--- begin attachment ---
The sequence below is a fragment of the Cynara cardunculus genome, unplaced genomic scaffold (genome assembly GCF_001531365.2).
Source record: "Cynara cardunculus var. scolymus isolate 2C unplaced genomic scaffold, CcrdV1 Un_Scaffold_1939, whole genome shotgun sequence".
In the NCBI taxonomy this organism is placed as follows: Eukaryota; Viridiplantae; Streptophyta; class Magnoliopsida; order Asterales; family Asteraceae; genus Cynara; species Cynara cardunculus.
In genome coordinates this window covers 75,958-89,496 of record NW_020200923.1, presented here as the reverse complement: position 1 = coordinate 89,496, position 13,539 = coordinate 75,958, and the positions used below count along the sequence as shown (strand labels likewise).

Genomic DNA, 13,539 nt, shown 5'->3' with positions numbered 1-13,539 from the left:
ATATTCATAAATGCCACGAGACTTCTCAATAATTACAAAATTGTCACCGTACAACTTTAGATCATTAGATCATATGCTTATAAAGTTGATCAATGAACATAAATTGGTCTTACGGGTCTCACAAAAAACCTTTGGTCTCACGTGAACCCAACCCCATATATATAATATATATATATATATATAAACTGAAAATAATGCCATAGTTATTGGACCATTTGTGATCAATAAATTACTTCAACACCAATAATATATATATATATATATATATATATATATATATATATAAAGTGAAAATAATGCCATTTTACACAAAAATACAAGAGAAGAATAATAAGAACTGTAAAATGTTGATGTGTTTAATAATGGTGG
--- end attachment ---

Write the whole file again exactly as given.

The sequence below is a fragment of the Cynara cardunculus genome, unplaced genomic scaffold (genome assembly GCF_001531365.2).
Source record: "Cynara cardunculus var. scolymus isolate 2C unplaced genomic scaffold, CcrdV1 Un_Scaffold_1939, whole genome shotgun sequence".
In the NCBI taxonomy this organism is placed as follows: Eukaryota; Viridiplantae; Streptophyta; class Magnoliopsida; order Asterales; family Asteraceae; genus Cynara; species Cynara cardunculus.
In genome coordinates this window covers 75,958-89,496 of record NW_020200923.1, presented here as the reverse complement: position 1 = coordinate 89,496, position 13,539 = coordinate 75,958, and the positions used below count along the sequence as shown (strand labels likewise).

Genomic DNA, 13,539 nt, shown 5'->3' with positions numbered 1-13,539 from the left:
ATATTCATAAATGCCACGAGACTTCTCAATAATTACAAAATTGTCACCGTACAACTTTAGATCATTAGATCATATGCTTATAAAGTTGATCAATGAACATAAATTGGTCTTACGGGTCTCACAAAAAACCTTTGGTCTCACGTGAACCCAACCCCATATATATAATATATATATATATATATAAACTGAAAATAATGCCATAGTTATTGGACCATTTGTGATCAATAAATTACTTCAACACCAATAATATATATATATATATATATATATATATATATATATATAAAGTGAAAATAATGCCATTTTACACAAAAATACAAGAGAAGAATAATAAGAACTGTAAAATGTTGATGTGTTTAATAATGGTGG